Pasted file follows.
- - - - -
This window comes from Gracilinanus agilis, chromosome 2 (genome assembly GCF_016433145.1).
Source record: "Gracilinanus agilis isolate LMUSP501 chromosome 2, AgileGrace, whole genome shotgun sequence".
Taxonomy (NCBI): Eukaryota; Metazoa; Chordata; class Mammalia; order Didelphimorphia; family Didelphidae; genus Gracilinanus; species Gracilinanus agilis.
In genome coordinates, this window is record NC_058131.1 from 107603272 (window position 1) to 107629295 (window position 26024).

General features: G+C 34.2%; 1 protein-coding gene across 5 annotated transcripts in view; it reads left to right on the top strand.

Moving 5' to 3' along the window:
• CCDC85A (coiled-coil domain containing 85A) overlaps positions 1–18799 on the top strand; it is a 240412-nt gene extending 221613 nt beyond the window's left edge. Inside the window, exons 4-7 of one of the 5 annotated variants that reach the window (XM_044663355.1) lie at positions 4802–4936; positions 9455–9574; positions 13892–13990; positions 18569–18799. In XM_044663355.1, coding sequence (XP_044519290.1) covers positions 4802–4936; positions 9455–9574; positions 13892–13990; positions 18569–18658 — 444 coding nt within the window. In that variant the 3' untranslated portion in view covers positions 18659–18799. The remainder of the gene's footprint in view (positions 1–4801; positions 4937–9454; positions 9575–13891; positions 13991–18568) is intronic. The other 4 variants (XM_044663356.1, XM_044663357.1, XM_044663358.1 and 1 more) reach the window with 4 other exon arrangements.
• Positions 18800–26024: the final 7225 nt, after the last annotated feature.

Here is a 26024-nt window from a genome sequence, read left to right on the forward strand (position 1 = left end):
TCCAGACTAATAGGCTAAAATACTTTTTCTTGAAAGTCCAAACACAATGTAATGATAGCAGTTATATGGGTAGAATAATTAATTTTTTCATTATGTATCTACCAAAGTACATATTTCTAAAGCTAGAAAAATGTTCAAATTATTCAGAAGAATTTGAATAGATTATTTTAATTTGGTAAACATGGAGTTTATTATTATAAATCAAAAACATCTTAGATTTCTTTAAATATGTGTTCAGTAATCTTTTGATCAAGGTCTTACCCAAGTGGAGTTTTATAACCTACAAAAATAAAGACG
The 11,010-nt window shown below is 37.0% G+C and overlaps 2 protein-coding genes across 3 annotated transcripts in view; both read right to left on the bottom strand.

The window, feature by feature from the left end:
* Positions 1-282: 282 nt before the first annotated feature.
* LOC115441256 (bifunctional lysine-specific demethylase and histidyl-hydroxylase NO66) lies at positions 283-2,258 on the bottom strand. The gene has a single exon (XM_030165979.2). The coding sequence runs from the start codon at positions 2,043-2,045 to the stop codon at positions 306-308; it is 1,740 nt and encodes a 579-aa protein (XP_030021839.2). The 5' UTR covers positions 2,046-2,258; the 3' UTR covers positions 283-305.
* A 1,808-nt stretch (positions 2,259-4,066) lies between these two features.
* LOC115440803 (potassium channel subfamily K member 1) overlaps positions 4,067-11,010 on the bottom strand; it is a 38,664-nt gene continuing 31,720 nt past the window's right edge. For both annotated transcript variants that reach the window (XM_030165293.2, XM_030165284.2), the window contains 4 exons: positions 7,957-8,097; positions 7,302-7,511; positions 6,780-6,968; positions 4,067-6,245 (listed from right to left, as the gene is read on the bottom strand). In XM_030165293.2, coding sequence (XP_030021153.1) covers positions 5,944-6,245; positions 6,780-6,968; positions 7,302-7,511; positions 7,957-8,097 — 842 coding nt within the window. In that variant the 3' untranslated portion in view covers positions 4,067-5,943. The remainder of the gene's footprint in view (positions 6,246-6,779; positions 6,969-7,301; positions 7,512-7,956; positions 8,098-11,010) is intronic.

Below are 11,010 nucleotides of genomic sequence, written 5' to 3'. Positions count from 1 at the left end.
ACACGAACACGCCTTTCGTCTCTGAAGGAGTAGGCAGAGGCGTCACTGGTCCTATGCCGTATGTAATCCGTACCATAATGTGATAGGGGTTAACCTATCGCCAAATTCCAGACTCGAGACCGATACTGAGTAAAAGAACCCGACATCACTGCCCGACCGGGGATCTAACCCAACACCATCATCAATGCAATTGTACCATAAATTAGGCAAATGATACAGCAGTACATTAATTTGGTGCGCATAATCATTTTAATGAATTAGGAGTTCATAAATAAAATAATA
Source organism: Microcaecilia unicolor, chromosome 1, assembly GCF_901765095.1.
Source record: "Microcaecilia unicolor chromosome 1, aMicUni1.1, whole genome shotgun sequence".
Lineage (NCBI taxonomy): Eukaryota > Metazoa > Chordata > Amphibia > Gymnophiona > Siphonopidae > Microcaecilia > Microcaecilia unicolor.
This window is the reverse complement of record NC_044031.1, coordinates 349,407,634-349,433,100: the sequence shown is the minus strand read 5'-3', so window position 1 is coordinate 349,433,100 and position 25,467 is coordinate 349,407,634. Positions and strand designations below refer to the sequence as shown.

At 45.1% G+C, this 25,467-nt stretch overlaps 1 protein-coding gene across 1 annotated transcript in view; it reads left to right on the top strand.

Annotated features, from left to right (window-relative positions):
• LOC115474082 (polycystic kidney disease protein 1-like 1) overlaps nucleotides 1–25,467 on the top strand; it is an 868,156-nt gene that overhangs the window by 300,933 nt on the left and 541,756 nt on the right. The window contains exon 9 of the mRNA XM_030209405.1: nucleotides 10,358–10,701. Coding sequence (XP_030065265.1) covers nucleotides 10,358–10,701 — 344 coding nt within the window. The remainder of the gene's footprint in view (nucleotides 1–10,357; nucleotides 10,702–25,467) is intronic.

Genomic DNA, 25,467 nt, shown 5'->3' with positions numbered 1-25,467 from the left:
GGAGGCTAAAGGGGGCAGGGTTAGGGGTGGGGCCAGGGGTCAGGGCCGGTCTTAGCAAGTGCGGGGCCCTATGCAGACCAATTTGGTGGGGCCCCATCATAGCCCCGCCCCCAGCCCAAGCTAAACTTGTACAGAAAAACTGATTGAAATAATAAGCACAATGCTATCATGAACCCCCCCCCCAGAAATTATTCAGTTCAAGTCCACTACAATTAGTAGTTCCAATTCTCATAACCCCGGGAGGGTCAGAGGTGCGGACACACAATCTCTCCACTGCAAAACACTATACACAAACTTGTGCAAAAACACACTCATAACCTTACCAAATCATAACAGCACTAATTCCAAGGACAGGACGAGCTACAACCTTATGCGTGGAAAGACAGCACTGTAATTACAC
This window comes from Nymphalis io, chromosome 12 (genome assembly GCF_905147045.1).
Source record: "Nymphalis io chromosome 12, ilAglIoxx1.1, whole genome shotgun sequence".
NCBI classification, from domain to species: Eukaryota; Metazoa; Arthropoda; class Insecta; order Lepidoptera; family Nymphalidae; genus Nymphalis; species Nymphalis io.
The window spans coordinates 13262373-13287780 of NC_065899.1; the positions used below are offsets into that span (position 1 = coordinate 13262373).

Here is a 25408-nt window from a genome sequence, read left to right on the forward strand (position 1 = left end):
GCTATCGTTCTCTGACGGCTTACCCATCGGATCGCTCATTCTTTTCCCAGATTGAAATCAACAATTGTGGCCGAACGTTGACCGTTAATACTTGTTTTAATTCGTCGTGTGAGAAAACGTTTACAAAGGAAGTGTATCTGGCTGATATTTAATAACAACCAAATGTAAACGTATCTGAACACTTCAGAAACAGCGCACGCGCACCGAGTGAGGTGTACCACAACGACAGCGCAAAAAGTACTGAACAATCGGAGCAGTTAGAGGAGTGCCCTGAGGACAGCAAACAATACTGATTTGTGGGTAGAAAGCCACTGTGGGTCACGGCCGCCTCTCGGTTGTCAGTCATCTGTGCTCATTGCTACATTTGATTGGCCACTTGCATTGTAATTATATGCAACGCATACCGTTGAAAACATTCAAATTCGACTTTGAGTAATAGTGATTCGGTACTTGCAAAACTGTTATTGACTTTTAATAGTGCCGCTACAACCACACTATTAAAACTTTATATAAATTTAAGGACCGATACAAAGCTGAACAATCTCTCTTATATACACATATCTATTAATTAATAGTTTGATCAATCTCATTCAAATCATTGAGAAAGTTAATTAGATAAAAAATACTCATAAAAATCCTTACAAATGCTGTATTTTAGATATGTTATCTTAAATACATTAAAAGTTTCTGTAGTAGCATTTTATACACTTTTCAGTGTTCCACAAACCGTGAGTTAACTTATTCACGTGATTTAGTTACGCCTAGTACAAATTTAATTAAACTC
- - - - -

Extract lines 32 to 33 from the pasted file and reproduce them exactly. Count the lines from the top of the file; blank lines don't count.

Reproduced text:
Here is a 25408-nt window from a genome sequence, read left to right on the forward strand (position 1 = left end):
GCTATCGTTCTCTGACGGCTTACCCATCGGATCGCTCATTCTTTTCCCAGATTGAAATCAACAATTGTGGCCGAACGTTGACCGTTAATACTTGTTTTAATTCGTCGTGTGAGAAAACGTTTACAAAGGAAGTGTATCTGGCTGATATTTAATAACAACCAAATGTAAACGTATCTGAACACTTCAGAAACAGCGCACGCGCACCGAGTGAGGTGTACCACAACGACAGCGCAAAAAGTACTGAACAATCGGAGCAGTTAGAGGAGTGCCCTGAGGACAGCAAACAATACTGATTTGTGGGTAGAAAGCCACTGTGGGTCACGGCCGCCTCTCGGTTGTCAGTCATCTGTGCTCATTGCTACATTTGATTGGCCACTTGCATTGTAATTATATGCAACGCATACCGTTGAAAACATTCAAATTCGACTTTGAGTAATAGTGATTCGGTACTTGCAAAACTGTTATTGACTTTTAATAGTGCCGCTACAACCACACTATTAAAACTTTATATAAATTTAAGGACCGATACAAAGCTGAACAATCTCTCTTATATACACATATCTATTAATTAATAGTTTGATCAATCTCATTCAAATCATTGAGAAAGTTAATTAGATAAAAAATACTCATAAAAATCCTTACAAATGCTGTATTTTAGATATGTTATCTTAAATACATTAAAAGTTTCTGTAGTAGCATTTTATACACTTTTCAGTGTTCCACAAACCGTGAGTTAACTTATTCACGTGATTTAGTTACGCCTAGTACAAATTTAATTAAACTC